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United States v. Burns

United States Court of Appeals, Eighth Circuit

August 23, 2016

United States of America Plaintiff-Appellee
v.
Frank Todd Burns Defendant-Appellant

          Submitted: April 14, 2016

         Appeal from United States District Court for the Southern District of Iowa - Des Moines

          Before LOKEN, BEAM, and SMITH, Circuit Judges.

          LOKEN, Circuit Judge.

         Frank Todd Burns pleaded guilty to possession of child pornography in violation of 18 U.S.C. § 2252A(a)(5)(B). The district court[1] sentenced him to 97 months in prison. Burns appeals the sentence, arguing the court abused its discretion by imposing unwarranted sentencing enhancements under U.S.S.G. § 2G2.2(b)(4)-(6), resulting in a substantively unreasonable sentence within his advisory guidelines range. We affirm.

         I.

         On appeal, Burns first argues generally that the district court abused its discretion by relying on "child pornography guidelines" in § 2G2.2 that "deserve little deference" because they are "politically-motivated mandates" by Congress that are "not supported by empirical data." Burns presented this argument to the district court, which rejected it. As we have stated repeatedly, even if a district court "may disregard the child pornography sentencing guideline on policy grounds, [it] is not required to do so." United States v. Black, 670 F.3d 877, 882 (8th Cir. 2012). Thus, Burns's assault on § 2G2.2 "is not properly made to this court; our appellate role is limited to determining the substantive reasonableness of a specific sentence where the advisory guidelines range was determined in accordance with § 2G2.2." United States v. Shuler, 598 F.3d 444, 448 (8th Cir.), cert. denied, 560 U.S. 975 (2010); see United States v. Muhlenbruch, 682 F.3d 1096, 1102 (8th Cir. 2012).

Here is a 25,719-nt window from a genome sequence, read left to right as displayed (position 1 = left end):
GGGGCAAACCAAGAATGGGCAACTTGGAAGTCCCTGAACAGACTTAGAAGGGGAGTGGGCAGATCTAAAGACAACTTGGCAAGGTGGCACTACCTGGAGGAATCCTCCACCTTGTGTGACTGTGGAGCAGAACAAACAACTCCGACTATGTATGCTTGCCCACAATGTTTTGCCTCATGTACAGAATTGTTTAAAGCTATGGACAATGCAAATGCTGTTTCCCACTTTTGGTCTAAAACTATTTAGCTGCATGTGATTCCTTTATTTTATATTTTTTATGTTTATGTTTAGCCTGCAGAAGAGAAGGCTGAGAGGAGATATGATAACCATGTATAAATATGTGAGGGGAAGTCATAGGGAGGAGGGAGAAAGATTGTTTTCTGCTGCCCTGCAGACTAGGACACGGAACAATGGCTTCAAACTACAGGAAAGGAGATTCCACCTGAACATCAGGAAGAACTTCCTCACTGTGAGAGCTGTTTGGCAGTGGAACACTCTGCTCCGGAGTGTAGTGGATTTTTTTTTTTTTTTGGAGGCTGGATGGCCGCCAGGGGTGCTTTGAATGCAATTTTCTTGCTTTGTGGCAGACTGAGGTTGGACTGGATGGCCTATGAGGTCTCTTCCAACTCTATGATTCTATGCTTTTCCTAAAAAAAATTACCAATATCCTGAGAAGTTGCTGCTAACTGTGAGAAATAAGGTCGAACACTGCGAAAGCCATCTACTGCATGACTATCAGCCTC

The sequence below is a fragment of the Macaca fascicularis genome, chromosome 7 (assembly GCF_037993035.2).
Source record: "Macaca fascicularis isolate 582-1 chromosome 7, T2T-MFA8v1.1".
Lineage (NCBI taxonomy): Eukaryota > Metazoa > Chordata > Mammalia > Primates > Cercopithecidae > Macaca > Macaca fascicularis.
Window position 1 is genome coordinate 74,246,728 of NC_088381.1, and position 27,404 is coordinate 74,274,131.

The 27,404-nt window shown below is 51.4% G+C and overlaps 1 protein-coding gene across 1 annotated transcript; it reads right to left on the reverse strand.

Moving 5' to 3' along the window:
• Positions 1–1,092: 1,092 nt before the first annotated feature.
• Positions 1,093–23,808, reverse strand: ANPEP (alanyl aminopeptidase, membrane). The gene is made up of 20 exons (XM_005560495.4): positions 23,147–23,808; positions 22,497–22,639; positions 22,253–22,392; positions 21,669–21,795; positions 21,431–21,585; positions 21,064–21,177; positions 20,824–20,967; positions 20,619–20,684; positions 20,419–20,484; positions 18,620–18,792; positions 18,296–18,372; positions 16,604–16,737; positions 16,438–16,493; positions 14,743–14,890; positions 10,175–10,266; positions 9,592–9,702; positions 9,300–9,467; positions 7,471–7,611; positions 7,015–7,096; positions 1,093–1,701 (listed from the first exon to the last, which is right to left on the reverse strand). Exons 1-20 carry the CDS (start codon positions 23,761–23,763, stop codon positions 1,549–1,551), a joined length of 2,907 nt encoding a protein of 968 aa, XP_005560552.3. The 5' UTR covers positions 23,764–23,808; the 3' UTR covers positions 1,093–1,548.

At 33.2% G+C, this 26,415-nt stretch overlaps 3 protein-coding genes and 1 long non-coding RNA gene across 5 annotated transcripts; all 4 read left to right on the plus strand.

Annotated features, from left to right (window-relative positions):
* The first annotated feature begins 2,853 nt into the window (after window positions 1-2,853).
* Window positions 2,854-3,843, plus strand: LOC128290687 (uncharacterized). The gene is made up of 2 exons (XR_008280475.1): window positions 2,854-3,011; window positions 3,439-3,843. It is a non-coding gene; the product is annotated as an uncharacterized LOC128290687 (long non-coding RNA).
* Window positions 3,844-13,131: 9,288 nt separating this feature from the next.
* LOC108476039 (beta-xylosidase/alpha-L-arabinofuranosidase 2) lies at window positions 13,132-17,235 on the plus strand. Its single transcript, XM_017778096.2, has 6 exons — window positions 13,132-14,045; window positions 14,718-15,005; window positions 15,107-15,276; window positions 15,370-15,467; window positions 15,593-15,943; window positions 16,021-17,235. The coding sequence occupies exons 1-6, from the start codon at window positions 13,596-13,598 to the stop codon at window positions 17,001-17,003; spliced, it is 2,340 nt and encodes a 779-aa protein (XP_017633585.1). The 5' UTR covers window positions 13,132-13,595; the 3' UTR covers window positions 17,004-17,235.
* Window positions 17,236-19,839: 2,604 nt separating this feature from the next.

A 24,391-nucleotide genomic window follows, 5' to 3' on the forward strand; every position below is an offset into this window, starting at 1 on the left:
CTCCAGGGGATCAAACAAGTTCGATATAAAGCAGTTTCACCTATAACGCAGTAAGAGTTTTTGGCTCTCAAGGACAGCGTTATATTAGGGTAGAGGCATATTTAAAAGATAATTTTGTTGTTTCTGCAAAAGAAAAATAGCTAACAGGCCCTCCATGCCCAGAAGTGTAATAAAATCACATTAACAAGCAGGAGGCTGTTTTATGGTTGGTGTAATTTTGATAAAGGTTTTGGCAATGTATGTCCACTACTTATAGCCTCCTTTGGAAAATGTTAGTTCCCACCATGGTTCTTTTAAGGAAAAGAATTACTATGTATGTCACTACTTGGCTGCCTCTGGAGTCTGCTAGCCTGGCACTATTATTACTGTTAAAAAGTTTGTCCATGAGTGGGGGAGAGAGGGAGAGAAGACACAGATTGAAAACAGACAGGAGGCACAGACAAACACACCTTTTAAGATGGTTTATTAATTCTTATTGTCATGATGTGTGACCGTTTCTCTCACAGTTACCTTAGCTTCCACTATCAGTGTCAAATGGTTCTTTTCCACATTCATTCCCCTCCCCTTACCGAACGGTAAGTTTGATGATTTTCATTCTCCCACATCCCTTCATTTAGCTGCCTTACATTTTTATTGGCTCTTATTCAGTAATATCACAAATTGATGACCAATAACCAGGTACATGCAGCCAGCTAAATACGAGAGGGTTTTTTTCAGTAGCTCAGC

II.

         Burns further argues that the district court abused its discretion by imposing specific, unwarranted § 2G2.2(b) enhancements. These contentions require a closer look at the offense of conviction and the sentencing record. We review the court's factual findings for clear error and its interpretation of the guidelines de novo. United States v. Dodd, 598 F.3d 449, 450 (8th Cir.), cert. denied, 561 U.S. 1037 (2010).

         In December 2012, Burns's wife gave law enforcement agents three thumb drives belonging to her husband and also reported that Burns had sexually abused their daughter, RB, in 2007, when she was a minor. Forensic examination revealed approximately 128 images of child pornography collected and viewed by Burns from 2006 to 2012. Some images downloaded from the internet showed adults vaginally and anally penetrating children. Other images were "morphed" by Burns -- he digitally inserted the faces of RB, his wife, and other acquaintances onto the bodies of women engaged in sexually explicit conduct in downloaded images, and inserted his face into some images to make it look as if he was having sex with his daughter.